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Thread: Ice screws.

  1. #1

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    Ice screws.

    Because it's winter and some guys may need some. This is a good price!

    https://www.backcountry.com/black-di...SABEgLI6_D_BwE
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  2. #2
    Dave Calkins's Avatar
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    dont be cheap

    buy the style of screws with the little hand crank on em. So much quicker to set!!

  3. #3

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    Snap a carabiner on it and it makes a great handle. Not ideal for an ice climber but it works great for my use.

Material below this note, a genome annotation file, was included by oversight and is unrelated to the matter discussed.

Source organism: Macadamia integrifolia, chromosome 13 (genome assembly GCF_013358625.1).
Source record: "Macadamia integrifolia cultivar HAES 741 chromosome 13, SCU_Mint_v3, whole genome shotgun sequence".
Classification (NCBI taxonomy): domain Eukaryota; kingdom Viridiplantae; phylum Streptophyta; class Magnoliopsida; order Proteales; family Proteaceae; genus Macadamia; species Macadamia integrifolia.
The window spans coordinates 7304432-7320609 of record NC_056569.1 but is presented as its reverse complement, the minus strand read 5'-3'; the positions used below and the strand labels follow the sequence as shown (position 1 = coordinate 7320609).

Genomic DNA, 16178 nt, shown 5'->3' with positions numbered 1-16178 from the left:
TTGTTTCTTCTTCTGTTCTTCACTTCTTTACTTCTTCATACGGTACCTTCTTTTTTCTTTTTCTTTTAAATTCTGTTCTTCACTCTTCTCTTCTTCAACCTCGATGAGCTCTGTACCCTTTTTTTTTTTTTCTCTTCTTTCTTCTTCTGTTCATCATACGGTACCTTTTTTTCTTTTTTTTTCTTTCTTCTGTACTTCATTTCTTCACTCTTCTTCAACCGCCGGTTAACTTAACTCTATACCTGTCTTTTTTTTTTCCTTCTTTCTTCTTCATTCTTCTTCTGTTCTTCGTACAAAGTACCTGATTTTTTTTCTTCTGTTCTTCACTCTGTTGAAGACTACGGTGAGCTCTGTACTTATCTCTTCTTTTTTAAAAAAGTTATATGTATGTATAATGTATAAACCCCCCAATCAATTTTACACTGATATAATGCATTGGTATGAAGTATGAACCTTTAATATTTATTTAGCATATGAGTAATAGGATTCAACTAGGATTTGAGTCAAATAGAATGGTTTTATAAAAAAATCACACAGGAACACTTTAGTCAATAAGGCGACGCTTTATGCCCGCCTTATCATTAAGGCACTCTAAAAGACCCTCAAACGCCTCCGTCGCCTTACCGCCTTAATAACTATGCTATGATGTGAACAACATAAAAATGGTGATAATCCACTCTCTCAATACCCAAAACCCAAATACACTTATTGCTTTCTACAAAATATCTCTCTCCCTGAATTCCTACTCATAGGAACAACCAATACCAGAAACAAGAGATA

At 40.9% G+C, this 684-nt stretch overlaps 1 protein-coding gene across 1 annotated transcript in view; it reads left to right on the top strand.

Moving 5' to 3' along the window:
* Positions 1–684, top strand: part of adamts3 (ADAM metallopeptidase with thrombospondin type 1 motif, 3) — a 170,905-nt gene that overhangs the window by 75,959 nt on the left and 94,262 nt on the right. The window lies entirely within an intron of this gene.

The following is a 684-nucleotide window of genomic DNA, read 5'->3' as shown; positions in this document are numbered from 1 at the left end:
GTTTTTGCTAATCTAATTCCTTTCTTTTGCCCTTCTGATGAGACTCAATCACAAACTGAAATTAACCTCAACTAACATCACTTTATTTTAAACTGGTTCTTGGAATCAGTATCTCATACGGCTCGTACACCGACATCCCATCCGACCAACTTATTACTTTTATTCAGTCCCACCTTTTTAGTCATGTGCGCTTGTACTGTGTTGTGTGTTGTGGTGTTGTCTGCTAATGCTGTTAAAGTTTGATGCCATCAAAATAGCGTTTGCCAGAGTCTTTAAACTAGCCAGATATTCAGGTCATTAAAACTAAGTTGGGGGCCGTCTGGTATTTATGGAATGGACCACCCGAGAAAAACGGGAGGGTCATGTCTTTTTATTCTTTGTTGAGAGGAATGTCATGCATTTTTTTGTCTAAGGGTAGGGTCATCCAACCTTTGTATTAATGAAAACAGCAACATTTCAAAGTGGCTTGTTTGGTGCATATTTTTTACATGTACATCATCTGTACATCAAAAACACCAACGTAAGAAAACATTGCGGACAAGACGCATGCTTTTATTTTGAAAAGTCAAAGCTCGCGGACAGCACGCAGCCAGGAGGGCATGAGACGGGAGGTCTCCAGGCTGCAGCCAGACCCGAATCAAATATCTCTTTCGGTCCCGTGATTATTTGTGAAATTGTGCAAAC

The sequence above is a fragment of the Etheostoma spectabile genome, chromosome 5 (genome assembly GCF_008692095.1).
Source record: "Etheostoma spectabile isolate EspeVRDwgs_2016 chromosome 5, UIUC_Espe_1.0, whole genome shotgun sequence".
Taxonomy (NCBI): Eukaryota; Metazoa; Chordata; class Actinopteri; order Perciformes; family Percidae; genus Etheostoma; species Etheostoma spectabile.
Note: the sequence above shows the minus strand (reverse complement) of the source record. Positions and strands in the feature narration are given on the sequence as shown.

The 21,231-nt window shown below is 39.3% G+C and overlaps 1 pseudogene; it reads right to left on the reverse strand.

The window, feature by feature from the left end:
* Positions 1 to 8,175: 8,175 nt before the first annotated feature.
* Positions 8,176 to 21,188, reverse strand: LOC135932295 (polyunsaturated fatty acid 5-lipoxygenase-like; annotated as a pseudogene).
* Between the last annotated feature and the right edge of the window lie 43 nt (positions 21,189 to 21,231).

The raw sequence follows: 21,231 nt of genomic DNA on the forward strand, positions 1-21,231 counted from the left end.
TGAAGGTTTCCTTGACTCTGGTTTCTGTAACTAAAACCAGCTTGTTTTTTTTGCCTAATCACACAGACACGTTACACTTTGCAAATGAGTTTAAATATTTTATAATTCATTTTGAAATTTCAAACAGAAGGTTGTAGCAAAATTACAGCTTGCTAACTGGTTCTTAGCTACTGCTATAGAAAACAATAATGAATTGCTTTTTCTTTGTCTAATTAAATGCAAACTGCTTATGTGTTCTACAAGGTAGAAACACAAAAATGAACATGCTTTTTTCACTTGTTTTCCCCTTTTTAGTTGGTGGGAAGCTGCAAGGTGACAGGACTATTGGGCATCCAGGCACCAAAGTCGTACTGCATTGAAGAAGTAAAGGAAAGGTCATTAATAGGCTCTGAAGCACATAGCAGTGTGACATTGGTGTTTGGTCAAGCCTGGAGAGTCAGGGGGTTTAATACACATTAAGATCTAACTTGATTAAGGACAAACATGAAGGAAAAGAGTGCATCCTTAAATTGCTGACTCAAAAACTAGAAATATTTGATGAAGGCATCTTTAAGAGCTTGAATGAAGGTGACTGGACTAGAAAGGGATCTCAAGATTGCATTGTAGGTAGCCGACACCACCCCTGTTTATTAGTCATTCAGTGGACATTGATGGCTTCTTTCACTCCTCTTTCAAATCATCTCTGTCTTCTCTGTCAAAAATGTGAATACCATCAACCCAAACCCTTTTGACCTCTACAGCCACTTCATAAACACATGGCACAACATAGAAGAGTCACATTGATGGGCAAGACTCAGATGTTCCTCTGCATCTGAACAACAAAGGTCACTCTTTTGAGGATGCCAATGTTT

The reason I found those is because I want to buy some screws to test lateral and diagonal pull strength. I want to know how much pull it takes to have the tie arm fail. Those Black Diamond screws are what I've carried in my winter gear for 20 years. I'd like to know what they can take. One plus for those screws over the more expensive ones is they're carbon steel, not aluminum.
    Last edited by stewartb; 11-23-2020 at 09:33 AM.
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  4. #4

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    Almost twenty years ago the Russians were dumping a lot of titanium on the market. I bought three titanium ice screws with carbide tips - very light and (I think) quite strong.

    I just wish that I had bought a set of titanium cooking pots when they were available at a reasonable price!
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  5. #5
    cubdriver2's Avatar